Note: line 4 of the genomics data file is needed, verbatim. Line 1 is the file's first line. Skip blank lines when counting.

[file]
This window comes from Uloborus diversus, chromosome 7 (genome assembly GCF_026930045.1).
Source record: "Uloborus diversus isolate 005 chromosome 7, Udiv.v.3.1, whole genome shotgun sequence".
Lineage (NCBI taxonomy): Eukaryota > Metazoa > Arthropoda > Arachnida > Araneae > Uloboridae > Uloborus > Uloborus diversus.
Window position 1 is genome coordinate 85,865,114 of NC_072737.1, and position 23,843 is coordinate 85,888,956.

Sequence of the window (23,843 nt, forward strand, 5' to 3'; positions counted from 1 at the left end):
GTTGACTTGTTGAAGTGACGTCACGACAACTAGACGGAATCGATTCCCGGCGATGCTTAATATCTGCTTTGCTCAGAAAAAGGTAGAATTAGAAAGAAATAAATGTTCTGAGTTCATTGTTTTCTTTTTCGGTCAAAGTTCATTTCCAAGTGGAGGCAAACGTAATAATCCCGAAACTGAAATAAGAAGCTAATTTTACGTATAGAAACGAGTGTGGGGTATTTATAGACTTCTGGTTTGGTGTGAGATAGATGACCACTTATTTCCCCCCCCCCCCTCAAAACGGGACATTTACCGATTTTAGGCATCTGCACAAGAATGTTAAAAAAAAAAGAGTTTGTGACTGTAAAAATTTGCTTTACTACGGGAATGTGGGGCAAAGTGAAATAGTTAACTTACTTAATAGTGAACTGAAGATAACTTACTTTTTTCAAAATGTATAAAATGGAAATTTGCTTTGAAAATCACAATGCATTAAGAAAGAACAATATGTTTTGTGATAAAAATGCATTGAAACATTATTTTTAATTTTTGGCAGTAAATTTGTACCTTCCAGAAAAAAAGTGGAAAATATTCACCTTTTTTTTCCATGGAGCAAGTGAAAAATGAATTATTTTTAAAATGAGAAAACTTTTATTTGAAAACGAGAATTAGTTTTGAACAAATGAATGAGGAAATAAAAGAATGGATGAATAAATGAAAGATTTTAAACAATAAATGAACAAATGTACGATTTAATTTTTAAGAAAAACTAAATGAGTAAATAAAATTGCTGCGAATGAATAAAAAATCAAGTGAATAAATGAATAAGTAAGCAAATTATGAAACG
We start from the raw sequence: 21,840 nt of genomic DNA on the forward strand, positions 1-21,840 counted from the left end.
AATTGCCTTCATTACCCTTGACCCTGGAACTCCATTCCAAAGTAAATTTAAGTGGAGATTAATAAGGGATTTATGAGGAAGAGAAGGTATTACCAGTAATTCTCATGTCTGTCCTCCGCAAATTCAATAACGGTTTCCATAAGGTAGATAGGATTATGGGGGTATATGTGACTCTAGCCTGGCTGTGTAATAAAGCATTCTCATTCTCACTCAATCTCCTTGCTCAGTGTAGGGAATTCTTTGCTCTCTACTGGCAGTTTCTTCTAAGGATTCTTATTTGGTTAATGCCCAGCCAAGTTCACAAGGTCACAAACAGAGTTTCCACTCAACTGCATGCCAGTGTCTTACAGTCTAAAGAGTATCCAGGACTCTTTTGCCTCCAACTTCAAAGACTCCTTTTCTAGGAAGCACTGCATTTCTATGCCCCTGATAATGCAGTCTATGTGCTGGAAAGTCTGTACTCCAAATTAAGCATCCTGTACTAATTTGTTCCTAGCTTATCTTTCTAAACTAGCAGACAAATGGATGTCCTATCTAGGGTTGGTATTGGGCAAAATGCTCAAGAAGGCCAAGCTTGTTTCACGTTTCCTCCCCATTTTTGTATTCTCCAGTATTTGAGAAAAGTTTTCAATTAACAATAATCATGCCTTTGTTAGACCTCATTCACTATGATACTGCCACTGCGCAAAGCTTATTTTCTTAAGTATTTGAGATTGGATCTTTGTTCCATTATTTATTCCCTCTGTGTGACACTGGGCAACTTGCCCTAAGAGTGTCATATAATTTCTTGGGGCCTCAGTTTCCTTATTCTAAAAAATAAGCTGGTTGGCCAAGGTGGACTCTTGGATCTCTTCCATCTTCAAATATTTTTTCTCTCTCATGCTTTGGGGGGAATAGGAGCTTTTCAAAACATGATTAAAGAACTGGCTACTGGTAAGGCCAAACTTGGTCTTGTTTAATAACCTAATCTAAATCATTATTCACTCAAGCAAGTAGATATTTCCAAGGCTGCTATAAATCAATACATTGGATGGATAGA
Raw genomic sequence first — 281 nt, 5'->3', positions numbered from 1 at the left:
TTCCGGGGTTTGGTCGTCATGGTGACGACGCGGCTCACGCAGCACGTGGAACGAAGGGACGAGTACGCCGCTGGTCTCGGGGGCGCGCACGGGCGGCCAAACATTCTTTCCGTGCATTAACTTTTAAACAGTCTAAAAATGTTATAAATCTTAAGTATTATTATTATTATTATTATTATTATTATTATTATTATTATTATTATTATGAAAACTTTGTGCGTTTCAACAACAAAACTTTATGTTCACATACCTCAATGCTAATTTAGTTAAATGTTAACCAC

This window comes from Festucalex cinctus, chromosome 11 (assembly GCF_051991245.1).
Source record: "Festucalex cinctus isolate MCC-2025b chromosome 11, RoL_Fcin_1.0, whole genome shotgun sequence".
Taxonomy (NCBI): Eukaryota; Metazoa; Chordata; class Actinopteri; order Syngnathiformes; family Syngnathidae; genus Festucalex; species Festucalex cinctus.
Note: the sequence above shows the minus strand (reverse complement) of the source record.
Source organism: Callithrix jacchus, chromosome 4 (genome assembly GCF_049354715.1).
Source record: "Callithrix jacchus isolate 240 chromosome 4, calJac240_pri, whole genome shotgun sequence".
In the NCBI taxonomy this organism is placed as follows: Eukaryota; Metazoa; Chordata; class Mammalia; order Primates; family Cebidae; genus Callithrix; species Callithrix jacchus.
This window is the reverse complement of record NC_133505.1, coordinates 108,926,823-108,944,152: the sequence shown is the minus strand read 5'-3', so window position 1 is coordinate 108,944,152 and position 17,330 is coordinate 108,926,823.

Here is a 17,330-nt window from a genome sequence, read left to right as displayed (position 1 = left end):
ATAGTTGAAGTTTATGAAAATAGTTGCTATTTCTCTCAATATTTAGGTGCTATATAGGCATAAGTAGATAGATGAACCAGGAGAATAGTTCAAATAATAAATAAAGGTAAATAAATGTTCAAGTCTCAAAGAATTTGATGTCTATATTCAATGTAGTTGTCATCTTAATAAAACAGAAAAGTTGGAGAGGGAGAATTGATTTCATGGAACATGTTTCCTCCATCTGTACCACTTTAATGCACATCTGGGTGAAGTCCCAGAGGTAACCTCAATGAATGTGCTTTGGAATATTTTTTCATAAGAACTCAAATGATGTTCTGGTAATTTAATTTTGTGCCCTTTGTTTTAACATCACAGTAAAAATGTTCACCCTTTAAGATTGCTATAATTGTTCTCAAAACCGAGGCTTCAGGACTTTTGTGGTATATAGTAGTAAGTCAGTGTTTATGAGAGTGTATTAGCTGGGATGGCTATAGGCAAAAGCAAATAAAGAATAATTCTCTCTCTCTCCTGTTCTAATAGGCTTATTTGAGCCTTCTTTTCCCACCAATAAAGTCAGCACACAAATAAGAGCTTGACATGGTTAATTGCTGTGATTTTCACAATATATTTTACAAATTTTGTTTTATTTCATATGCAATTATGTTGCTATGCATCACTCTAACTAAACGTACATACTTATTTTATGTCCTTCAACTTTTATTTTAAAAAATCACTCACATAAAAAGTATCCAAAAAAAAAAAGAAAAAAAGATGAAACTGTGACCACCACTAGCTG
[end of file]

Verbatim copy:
Window position 1 is genome coordinate 85,865,114 of NC_072737.1, and position 23,843 is coordinate 85,888,956.